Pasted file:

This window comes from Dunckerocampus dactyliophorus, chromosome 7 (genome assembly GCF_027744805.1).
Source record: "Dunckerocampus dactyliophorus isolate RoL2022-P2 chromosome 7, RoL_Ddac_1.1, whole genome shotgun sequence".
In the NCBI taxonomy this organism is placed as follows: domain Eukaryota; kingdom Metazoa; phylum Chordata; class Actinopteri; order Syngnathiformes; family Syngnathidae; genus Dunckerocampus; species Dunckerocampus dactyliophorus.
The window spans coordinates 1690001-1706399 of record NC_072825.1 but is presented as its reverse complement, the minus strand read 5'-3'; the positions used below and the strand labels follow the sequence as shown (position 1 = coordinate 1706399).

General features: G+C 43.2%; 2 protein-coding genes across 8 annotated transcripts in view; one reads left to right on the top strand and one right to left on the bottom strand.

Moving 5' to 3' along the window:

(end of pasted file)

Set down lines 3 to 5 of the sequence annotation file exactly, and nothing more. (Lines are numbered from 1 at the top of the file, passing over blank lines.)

In the NCBI taxonomy this organism is placed as follows: domain Eukaryota; kingdom Metazoa; phylum Chordata; class Actinopteri; order Syngnathiformes; family Syngnathidae; genus Dunckerocampus; species Dunckerocampus dactyliophorus.
The window spans coordinates 1690001-1706399 of record NC_072825.1 but is presented as its reverse complement, the minus strand read 5'-3'; the positions used below and the strand labels follow the sequence as shown (position 1 = coordinate 1706399).

General features: G+C 43.2%; 2 protein-coding genes across 8 annotated transcripts in view; one reads left to right on the top strand and one right to left on the bottom strand.